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May 1, 2019

Karl Gude: Guide to success

May 1, 2019

Karl Gude is the director of the Media Sandbox in the College of Communication Arts and Sciences, a creative and exciting program comprised of community, collaboration and curriculum. He is the former director of information graphics (Infographics) at Newsweek magazine, The Associated Press, The National Sports Daily and the New York Daily News. He teaches CAS 110, a 500-student Media Sandbox class on creative thinking and problem solving, and his home unit is the School of Journalism.

It’s graduation time. Here's my guide to success and happiness for students, graduated or not, who are uncertain about a career and life-path, along with a recommendation to worried, over-controlling parents...

I’ve learned a lot from talking to students over the last 14 years about their next moves when they graduate, and there have been many tears. Most students and their families expect the graduate to step into that dream job they’ve been studying for, and many of them will. But others aren’t as certain of their path and are stressed about what to do.

Many students seem to feel that, because they hastily picked a major when they were 19, they've doomed themselves to a life doing only that thing. But, there is no single path in life. Life’s more like a pinball machine where interests and opportunities bounce around almost unpredictably based on what came before. That's what keeps people growing and makes life fun and interesting.

I suggest to students they challenge this burdensome “dream job” career expectation, as well as anyone pushing that agenda, and embrace the fact that their uncertainty is completely normal. As a condition of youth, it’s their job to go forth and explore the world to discover who they are, who they aren’t and how to be happy — things school doesn’t always give them. These should be exciting times; the world is a lot of fun when approached on one’s own terms. Instead, for many students, this amazing-job expectation makes this a time of great anxiety, and there's absolutely no need for them to feel this way.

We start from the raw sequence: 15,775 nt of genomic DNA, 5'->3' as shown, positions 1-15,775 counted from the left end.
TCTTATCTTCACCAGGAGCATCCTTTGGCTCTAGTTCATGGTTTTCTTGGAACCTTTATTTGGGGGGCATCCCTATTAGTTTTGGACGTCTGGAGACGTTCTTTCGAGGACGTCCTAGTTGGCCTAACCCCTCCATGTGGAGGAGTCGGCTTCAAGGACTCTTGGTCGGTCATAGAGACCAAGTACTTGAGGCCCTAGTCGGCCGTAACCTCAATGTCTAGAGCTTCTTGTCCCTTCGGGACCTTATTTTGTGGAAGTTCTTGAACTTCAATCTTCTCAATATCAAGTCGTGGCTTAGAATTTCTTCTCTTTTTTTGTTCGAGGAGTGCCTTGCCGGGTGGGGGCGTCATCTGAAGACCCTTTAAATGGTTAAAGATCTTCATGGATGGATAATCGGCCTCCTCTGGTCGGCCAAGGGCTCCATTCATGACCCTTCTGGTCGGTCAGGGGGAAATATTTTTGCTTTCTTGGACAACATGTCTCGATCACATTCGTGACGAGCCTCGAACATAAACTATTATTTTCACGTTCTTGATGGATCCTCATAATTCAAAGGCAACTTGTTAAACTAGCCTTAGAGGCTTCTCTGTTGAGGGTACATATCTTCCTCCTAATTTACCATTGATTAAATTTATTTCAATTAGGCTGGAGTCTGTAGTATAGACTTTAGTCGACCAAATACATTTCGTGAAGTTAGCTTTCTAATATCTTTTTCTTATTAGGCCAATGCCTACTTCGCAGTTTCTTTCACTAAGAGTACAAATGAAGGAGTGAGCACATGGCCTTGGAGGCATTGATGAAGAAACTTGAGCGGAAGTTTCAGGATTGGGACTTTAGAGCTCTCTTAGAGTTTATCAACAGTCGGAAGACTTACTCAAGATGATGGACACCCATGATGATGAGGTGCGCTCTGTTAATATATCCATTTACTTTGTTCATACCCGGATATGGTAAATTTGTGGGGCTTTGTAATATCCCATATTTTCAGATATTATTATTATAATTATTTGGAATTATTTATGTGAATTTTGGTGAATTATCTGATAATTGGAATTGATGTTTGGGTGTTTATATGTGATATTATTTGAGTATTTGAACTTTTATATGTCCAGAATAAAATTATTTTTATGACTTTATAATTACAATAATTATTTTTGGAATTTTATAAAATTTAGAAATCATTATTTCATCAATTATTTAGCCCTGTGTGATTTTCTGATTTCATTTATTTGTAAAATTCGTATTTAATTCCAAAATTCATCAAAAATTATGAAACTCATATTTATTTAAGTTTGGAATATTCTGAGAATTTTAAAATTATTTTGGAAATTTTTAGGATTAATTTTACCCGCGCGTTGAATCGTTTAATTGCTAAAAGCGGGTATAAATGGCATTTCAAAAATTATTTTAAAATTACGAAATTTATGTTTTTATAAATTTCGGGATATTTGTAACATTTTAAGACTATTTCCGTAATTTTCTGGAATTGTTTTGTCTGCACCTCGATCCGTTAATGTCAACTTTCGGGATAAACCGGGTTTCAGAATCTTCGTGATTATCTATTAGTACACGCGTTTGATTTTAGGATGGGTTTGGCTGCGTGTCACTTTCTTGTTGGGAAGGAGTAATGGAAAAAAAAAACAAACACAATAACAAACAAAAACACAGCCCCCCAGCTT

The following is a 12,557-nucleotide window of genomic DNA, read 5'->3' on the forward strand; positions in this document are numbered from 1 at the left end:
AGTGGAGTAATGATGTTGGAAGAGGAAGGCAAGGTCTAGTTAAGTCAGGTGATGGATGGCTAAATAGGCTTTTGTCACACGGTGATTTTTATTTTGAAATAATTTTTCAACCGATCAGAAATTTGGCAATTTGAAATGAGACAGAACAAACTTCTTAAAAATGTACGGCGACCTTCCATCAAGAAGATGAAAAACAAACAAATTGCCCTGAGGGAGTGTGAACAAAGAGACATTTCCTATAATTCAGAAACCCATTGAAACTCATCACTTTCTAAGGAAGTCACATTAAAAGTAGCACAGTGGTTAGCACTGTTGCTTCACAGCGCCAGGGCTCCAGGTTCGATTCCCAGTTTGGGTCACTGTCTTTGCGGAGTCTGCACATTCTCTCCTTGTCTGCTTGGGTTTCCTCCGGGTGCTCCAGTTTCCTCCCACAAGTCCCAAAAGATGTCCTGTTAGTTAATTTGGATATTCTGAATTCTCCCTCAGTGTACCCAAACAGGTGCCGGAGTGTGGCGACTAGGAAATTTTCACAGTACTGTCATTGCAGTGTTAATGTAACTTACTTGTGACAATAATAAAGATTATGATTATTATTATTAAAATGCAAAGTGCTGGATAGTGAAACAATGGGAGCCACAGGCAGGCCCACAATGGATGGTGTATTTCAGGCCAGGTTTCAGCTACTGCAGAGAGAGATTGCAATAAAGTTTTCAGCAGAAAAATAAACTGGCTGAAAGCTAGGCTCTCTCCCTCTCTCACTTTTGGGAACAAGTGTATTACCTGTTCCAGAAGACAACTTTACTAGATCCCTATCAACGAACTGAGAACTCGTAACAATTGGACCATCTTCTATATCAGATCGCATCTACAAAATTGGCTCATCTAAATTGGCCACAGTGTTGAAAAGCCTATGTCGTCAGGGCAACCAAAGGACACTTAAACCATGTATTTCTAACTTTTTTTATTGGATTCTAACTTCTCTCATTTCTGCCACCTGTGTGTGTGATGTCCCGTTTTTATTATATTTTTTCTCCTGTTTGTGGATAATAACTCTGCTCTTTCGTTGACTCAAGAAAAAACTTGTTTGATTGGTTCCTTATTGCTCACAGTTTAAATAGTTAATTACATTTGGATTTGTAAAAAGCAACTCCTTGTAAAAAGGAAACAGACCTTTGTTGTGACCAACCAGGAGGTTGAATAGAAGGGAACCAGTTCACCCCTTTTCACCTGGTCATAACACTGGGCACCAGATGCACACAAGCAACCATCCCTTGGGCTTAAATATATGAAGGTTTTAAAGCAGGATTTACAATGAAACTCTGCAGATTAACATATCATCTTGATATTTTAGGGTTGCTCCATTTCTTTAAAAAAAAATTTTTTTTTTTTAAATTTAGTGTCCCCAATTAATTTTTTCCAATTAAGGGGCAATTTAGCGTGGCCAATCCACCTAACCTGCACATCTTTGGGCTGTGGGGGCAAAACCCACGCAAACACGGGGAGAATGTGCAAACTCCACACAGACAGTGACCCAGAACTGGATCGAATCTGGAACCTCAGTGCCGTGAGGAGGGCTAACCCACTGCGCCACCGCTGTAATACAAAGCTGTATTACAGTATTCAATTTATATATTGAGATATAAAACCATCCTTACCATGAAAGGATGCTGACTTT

Worried parents can do a disservice to their kids by suggesting that they are indebted to them for raising and educating them and must, therefore, heed their advice. They feel they know how the world works and want to ensure their kids are happy, responsible and successful, but students shouldn’t buy into this. We brought our kids into this world and it’s our duty to give them every opportunity to live their own life with no strings attached. And, when they’re 18, let go and let them fly solo. That's not to say they may want your coaching and advice, though, and would likely be appreciative of the occasional safety net when needed.

Parents may read this and think, "There's no way my kid wants control of their life yet." Then begin the process of helping them become independent adults, instead of dependent kids. Cut them loose and offer to help them determine what they want.

Young people don’t need permission to go exploring, and they don’t need to apologize for their uncertainty. They don’t need to feel guilty about not using their degree, and they don’t need to convince others why “finding themselves” is important to them. They’re full-blown adults and what they do from this point forward is no one else’s business, regardless of who tries to make it their business. They get to live their lives however they want (as long as they’re getting those student loans paid off!) They're the ones who have to live it, not us.